Seventy years ago this fall, the word "genocide" made its debut into the English language, on page 79 of the 674-page Axis Rule in Occupied Europe [which you can find here in Reading 3], in a chapter called "Genocide—A New Term and New Conception for Destruction of Nations."
The writer was Raphael Lemkin, a Polish-born lawyer who had fled the persecution of the Holocaust and moved to the United States in 1941. A few months after his arrival, he heard a radio address in which British Prime Minister Winston Churchill told listeners about the horrors of World War II:
"Whole districts are being exterminated. Scores of thousands–literally scores of thousands—of executions in cold blood are being perpetrated by the German police troops," he said. "We are in the presence of a crime without a name."
Lemkin, who lost much of his family in the Holocaust, understood that the problem of mass murder was not new, but he believed that his contemporaries lacked both law and language to help them prevent future atrocities.
He decided to create a name for the crime without a name. He came up with genocide, which he defined as the destruction of a nation or an ethnic group. He said he created the word by combining the ancient Greek word genos (race, tribe) and the Latin cide (killing). In 1948, nearly three years after the concentration camps of World War II had been closed forever, the newly-formed United Nations (UN) used this new word in the "Convention on the Prevention and Punishment of the Crime of Genocide," a treaty that was intended to prevent any future genocides. The results of that treaty—and of the creation of that word—would have a far-reaching impact on the way that we think about crimes against humanity worldwide, tolerance, justice, and responsibility to others.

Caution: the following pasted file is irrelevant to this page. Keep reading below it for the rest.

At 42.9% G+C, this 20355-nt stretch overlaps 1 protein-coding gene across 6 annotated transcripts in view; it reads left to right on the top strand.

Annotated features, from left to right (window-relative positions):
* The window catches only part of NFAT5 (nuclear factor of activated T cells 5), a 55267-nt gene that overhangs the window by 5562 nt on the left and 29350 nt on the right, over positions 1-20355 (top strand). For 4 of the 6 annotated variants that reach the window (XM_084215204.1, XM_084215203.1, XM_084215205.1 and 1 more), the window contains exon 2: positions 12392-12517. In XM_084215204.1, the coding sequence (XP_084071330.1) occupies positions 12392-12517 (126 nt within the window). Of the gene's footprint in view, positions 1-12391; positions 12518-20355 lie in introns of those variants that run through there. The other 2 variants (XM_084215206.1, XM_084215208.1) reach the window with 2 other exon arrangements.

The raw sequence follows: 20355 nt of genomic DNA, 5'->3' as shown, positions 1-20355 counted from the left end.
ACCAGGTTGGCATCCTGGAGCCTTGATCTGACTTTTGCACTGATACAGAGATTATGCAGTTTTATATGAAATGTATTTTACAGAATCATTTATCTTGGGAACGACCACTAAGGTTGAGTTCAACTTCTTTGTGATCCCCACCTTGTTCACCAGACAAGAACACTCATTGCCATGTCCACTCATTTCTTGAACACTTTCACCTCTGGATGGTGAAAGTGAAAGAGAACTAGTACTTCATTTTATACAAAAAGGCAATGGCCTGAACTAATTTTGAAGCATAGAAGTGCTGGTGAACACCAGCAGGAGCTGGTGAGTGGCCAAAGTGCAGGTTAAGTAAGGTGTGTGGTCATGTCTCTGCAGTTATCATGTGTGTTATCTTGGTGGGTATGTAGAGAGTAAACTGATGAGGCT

It was only after learning about the crimes that the Ottoman Empire committed against the Armenians during World War I, and about how the perpetrators of those crimes went unpunished, that he was inspired to act. He was outraged, and could not believe that there was no legal precedent for punishing perpetrators of such terrible crimes. Lemkin was the first person to describe the massacres of Ottoman Armenians as genocide.
While Lemkin was able to coin a word and convince diplomats at the UN to pass the "Convention on the Prevention and Punishment of the Crime of Genocide," his work was not complete upon his death. After he died, the job of lobbying governments across the world to ratify the convention was left to ordinary people, many of whom never knew him. Sadly, Lemkin's work remains unfinished. Genocide continues to this day, and it is up to ordinary people across the world to use the legal and political tools that Lemkin created to not only prosecute perpetrators of genocide, but also to work toward fulfilling Lemkin's hope of ultimately preventing genocide from happening.
The new documentary Watchers of the Sky looks the legacy of Raphael Lemkin and chronicles four stories of contemporary courage, compassion, and determination. Facing History is working with Watchers of the Sky director Edet Belzberg and her team to create four educational clips from the film with connections questions that educators can use with students or in classrooms during units that look at genocide and human rights.
The case study of Raphael Lemkin challenges us to think deeply about what it will take for us—individuals, groups, and nations—to take up Lemkin's challenge. Explore this challenge on your own, with students, or in your community with three lesson plans from our unit, "Totally Unofficial: Raphael Lemkin and the Genocide Convention."